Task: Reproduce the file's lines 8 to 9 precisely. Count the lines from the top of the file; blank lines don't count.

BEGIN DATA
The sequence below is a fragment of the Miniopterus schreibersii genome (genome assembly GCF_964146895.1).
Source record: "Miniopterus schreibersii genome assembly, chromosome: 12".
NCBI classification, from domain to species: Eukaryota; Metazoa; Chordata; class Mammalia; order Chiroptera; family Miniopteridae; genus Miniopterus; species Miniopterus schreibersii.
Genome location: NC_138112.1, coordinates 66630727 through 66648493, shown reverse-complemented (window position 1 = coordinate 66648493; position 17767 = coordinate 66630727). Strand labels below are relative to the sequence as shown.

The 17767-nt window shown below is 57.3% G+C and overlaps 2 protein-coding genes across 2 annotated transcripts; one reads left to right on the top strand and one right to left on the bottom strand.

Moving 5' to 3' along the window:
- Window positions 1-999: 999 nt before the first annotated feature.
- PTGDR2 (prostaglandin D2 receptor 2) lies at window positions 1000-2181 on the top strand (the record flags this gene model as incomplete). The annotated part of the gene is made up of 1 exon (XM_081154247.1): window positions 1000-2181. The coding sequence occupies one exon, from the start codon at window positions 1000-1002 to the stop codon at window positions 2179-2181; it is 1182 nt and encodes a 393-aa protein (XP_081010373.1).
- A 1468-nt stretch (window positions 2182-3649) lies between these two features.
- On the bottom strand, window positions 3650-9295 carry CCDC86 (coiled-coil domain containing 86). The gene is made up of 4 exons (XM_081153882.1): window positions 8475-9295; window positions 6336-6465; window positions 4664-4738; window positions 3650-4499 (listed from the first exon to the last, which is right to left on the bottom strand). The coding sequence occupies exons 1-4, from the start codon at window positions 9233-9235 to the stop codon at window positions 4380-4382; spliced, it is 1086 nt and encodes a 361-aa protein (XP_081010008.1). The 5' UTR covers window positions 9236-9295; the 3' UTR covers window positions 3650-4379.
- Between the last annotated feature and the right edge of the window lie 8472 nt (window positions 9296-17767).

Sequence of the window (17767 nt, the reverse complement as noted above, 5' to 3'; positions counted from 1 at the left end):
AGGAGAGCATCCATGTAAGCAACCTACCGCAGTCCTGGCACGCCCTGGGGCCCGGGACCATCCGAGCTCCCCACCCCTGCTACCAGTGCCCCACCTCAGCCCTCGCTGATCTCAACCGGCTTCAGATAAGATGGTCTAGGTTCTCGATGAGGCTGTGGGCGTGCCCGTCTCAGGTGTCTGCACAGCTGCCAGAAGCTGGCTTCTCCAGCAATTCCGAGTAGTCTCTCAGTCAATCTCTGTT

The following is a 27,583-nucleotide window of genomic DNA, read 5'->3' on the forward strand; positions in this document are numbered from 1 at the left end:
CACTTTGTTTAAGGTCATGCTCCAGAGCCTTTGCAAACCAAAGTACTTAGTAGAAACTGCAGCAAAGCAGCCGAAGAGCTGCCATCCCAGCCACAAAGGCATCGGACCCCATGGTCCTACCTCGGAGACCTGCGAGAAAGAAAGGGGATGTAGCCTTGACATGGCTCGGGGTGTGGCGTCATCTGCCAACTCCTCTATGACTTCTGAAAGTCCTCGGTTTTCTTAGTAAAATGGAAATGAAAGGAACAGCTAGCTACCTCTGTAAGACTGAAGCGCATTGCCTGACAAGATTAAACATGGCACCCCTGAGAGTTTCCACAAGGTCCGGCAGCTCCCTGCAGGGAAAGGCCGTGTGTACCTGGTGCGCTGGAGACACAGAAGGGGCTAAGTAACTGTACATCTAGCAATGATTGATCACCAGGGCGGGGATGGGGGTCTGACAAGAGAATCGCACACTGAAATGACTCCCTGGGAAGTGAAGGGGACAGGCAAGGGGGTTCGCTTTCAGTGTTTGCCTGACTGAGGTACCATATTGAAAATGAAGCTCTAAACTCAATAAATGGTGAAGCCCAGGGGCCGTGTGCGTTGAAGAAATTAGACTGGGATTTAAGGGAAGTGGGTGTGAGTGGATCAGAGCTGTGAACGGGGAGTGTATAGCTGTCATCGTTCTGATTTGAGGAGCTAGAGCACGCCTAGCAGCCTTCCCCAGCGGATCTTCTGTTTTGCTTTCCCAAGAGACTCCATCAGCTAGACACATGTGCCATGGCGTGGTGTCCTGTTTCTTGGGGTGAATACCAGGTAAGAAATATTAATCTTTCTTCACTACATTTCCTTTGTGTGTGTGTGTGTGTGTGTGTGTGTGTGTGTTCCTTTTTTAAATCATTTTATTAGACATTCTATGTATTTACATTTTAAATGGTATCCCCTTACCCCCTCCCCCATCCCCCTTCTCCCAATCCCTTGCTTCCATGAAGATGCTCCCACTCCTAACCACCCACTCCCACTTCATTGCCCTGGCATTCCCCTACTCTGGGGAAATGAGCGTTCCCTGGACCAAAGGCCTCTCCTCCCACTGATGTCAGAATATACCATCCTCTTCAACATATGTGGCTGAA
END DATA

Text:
- PTGDR2 (prostaglandin D2 receptor 2) lies at window positions 1000-2181 on the top strand (the record flags this gene model as incomplete). The annotated part of the gene is made up of 1 exon (XM_081154247.1): window positions 1000-2181. The coding sequence occupies one exon, from the start codon at window positions 1000-1002 to the stop codon at window positions 2179-2181; it is 1182 nt and encodes a 393-aa protein (XP_081010373.1).
- A 1468-nt stretch (window positions 2182-3649) lies between these two features.